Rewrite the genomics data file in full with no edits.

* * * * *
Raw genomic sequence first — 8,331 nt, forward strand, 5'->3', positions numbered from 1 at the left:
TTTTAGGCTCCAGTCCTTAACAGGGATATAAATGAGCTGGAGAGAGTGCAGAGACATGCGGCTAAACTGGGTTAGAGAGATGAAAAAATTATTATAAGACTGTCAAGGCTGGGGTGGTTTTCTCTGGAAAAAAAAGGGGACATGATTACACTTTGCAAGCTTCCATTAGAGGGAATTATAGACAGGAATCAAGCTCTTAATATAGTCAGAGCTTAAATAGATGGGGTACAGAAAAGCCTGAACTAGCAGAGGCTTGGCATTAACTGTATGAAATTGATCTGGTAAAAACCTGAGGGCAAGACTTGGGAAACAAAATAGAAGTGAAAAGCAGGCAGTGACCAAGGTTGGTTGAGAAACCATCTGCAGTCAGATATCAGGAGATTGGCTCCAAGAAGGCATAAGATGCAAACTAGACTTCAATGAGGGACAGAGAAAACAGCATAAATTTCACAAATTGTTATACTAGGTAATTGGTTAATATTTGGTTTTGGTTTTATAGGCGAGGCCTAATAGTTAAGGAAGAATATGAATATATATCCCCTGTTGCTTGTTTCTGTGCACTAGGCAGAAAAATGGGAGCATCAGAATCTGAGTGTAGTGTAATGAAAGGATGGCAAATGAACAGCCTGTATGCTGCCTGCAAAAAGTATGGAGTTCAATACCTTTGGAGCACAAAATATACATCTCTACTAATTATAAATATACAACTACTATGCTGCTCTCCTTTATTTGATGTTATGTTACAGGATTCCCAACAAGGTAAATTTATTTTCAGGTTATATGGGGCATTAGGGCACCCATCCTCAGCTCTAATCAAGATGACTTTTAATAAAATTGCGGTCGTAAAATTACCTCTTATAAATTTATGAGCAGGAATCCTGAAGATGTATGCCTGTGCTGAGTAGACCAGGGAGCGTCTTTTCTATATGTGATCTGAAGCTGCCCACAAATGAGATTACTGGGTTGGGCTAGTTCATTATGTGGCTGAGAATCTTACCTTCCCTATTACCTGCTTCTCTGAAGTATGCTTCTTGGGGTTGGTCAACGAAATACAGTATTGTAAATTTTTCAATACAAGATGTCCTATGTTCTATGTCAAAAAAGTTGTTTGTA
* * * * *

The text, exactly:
Raw genomic sequence first — 8,331 nt, forward strand, 5'->3', positions numbered from 1 at the left:
TTTTAGGCTCCAGTCCTTAACAGGGATATAAATGAGCTGGAGAGAGTGCAGAGACATGCGGCTAAACTGGGTTAGAGAGATGAAAAAATTATTATAAGACTGTCAAGGCTGGGGTGGTTTTCTCTGGAAAAAAAAGGGGACATGATTACACTTTGCAAGCTTCCATTAGAGGGAATTATAGACAGGAATCAAGCTCTTAATATAGTCAGAGCTTAAATAGATGGGGTACAGAAAAGCCTGAACTAGCAGAGGCTTGGCATTAACTGTATGAAATTGATCTGGTAAAAACCTGAGGGCAAGACTTGGGAAACAAAATAGAAGTGAAAAGCAGGCAGTGACCAAGGTTGGTTGAGAAACCATCTGCAGTCAGATATCAGGAGATTGGCTCCAAGAAGGCATAAGATGCAAACTAGACTTCAATGAGGGACAGAGAAAACAGCATAAATTTCACAAATTGTTATACTAGGTAATTGGTTAATATTTGGTTTTGGTTTTATAGGCGAGGCCTAATAGTTAAGGAAGAATATGAATATATATCCCCTGTTGCTTGTTTCTGTGCACTAGGCAGAAAAATGGGAGCATCAGAATCTGAGTGTAGTGTAATGAAAGGATGGCAAATGAACAGCCTGTATGCTGCCTGCAAAAAGTATGGAGTTCAATACCTTTGGAGCACAAAATATACATCTCTACTAATTATAAATATACAACTACTATGCTGCTCTCCTTTATTTGATGTTATGTTACAGGATTCCCAACAAGGTAAATTTATTTTCAGGTTATATGGGGCATTAGGGCACCCATCCTCAGCTCTAATCAAGATGACTTTTAATAAAATTGCGGTCGTAAAATTACCTCTTATAAATTTATGAGCAGGAATCCTGAAGATGTATGCCTGTGCTGAGTAGACCAGGGAGCGTCTTTTCTATATGTGATCTGAAGCTGCCCACAAATGAGATTACTGGGTTGGGCTAGTTCATTATGTGGCTGAGAATCTTACCTTCCCTATTACCTGCTTCTCTGAAGTATGCTTCTTGGGGTTGGTCAACGAAATACAGTATTGTAAATTTTTCAATACAAGATGTCCTATGTTCTATGTCAAAAAAGTTGTTTGTA